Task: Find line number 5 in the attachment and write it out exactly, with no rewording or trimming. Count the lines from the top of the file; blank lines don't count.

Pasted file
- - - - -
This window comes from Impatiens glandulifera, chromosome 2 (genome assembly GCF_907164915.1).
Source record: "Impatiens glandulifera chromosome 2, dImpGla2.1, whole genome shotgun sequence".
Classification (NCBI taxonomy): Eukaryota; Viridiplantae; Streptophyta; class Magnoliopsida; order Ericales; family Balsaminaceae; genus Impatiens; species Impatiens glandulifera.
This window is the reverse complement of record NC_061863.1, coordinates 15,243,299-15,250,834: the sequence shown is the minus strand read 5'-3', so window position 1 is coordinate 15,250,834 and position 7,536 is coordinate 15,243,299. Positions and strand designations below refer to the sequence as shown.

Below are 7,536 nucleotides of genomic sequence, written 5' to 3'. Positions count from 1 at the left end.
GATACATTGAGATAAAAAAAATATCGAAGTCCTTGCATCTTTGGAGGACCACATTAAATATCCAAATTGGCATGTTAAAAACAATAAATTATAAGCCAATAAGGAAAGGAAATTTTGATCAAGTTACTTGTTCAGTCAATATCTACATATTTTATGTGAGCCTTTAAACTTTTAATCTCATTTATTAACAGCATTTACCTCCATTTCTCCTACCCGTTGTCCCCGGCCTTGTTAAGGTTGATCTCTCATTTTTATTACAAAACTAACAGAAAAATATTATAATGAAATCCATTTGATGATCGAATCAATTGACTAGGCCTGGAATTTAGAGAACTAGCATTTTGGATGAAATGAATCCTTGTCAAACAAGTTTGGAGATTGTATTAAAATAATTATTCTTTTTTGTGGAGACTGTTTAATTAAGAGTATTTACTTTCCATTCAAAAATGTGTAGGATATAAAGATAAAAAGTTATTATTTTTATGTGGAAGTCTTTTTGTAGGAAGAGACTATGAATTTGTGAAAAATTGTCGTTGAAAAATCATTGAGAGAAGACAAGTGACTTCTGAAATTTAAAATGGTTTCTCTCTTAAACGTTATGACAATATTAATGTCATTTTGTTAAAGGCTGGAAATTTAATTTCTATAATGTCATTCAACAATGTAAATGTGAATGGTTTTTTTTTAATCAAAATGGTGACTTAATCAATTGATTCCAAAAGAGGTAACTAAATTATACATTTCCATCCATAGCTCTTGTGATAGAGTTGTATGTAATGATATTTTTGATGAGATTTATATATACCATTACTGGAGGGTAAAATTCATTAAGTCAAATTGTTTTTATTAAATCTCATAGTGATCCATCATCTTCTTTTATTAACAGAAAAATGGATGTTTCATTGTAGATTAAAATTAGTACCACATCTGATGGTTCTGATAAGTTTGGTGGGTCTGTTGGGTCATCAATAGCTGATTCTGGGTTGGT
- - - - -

Below are 7,536 nucleotides of genomic sequence, written 5' to 3'. Positions count from 1 at the left end.